Title: What Freedom Means
Author: Lucy E. Parsons
Date: October 8, 1905
Source: The Liberator
Notes: Chicago

The change from the present method of obtaining one’s living is inevitable, because it has become a necessity. We now live under the pay system, in which if you can’t pay you can’t have. Everything has a price set upon it; earth, air, light and water, all have their price. And he who hasn’t worked, let him starve. Love, honor, fame, ambition, all the noblest and holiest aspirations and sentiments of humanity are bought and sold. Everything is upon the market for sale; all is merchandise and commerce. Land, the prime necessity of existence, is held for a price, and the homeless millions perish because they cannot pay for it. Food, raiment and shelter exist in super-abundance, but are withheld for the price.

The productive and distributive forces of nature, united with the power and ingenuity of man are reserved for a price. And humanity perishes from disease, crime and ignorance because of its enforced, artificial poverty. The mental, moral, intellectual and physical qualities are dwarfed, stunted and crushed to maintain the price. This is slavery, the enslavement of man to his own powers: Can it continue? The change is inevitable because necessary. Free access to all the productive and distributive forces will alone free the minds and bodies of men. There are certain things that are priceless. Among these are life, liberty and happiness, and these are the things which the society of the future, the free society, will guarantee to all for the return of a few hours labor per day.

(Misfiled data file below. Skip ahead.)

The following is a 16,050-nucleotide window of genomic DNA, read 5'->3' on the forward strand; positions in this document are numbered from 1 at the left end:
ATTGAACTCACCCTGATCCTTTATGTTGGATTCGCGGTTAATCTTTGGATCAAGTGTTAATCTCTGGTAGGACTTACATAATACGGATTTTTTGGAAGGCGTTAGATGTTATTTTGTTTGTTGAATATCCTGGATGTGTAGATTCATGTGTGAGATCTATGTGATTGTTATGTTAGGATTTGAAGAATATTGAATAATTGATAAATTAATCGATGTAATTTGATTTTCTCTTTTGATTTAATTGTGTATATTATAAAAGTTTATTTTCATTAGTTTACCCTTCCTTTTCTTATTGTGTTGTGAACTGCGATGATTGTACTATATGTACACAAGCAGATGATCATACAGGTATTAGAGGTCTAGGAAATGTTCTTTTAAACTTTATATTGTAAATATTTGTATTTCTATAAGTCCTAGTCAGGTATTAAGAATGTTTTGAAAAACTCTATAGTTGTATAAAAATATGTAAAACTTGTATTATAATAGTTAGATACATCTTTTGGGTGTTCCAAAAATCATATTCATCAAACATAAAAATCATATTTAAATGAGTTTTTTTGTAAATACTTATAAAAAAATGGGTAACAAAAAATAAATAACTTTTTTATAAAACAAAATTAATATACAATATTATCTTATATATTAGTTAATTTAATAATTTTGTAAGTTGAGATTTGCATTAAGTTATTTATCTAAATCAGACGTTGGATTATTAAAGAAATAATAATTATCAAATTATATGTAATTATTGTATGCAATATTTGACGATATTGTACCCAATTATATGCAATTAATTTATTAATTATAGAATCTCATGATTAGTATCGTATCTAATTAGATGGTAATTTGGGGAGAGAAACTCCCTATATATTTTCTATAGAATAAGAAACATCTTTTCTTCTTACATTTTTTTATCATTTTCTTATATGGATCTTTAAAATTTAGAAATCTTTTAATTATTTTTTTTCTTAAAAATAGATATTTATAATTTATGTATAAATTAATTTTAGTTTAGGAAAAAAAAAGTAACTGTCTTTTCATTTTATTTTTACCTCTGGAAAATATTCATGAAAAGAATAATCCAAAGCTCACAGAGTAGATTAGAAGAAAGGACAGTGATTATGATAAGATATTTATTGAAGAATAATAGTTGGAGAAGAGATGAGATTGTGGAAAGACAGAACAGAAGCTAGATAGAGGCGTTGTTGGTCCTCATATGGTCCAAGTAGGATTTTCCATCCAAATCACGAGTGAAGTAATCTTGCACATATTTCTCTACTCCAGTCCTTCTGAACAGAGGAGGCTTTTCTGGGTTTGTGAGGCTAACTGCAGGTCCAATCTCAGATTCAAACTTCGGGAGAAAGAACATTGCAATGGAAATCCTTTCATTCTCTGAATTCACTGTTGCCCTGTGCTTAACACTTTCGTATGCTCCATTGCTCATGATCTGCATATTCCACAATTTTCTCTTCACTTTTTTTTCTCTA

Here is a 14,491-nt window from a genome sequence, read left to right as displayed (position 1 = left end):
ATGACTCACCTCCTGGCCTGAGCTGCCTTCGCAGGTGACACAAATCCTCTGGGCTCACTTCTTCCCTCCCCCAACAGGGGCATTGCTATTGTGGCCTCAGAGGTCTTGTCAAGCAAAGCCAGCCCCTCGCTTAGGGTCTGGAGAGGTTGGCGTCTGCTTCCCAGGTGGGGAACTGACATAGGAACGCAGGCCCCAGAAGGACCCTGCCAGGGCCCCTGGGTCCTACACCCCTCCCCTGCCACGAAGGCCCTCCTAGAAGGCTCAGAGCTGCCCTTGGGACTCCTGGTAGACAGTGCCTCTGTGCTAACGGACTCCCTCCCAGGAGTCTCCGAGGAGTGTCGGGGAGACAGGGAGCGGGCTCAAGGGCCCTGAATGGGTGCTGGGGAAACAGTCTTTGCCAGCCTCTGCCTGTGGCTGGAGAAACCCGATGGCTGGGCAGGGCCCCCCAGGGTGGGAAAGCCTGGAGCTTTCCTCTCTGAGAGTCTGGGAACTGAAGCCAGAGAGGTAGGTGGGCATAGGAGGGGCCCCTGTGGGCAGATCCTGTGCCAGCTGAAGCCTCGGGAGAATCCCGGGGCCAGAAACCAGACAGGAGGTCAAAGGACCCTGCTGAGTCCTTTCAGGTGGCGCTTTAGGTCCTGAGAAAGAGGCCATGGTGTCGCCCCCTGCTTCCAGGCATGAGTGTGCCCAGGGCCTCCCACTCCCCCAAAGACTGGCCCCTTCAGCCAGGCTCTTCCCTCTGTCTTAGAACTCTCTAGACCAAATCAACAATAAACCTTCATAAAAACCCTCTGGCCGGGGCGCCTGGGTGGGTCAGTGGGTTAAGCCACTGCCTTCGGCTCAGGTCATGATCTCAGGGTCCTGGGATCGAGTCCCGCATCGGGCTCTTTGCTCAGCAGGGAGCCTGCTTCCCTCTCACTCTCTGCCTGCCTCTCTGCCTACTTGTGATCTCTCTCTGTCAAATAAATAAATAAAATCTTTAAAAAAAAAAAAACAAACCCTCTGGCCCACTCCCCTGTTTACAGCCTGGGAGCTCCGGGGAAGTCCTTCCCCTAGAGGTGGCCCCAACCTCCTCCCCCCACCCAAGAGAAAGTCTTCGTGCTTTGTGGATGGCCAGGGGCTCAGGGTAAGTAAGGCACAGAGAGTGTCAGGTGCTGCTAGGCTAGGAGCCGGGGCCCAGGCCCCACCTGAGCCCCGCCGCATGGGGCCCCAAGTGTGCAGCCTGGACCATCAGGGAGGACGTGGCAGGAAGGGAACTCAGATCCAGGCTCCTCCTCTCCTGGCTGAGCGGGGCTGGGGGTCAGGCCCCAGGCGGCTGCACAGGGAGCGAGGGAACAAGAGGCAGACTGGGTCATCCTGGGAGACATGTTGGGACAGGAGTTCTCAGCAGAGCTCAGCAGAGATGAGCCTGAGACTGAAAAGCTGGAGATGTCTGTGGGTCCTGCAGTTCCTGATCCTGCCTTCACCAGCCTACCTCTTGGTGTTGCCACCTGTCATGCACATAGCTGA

When labor is no longer for sale, society will produce free men and women, who will think free, act free, and be free. Crime and criminals will flee from such a society, because the incentive for crime will be gone.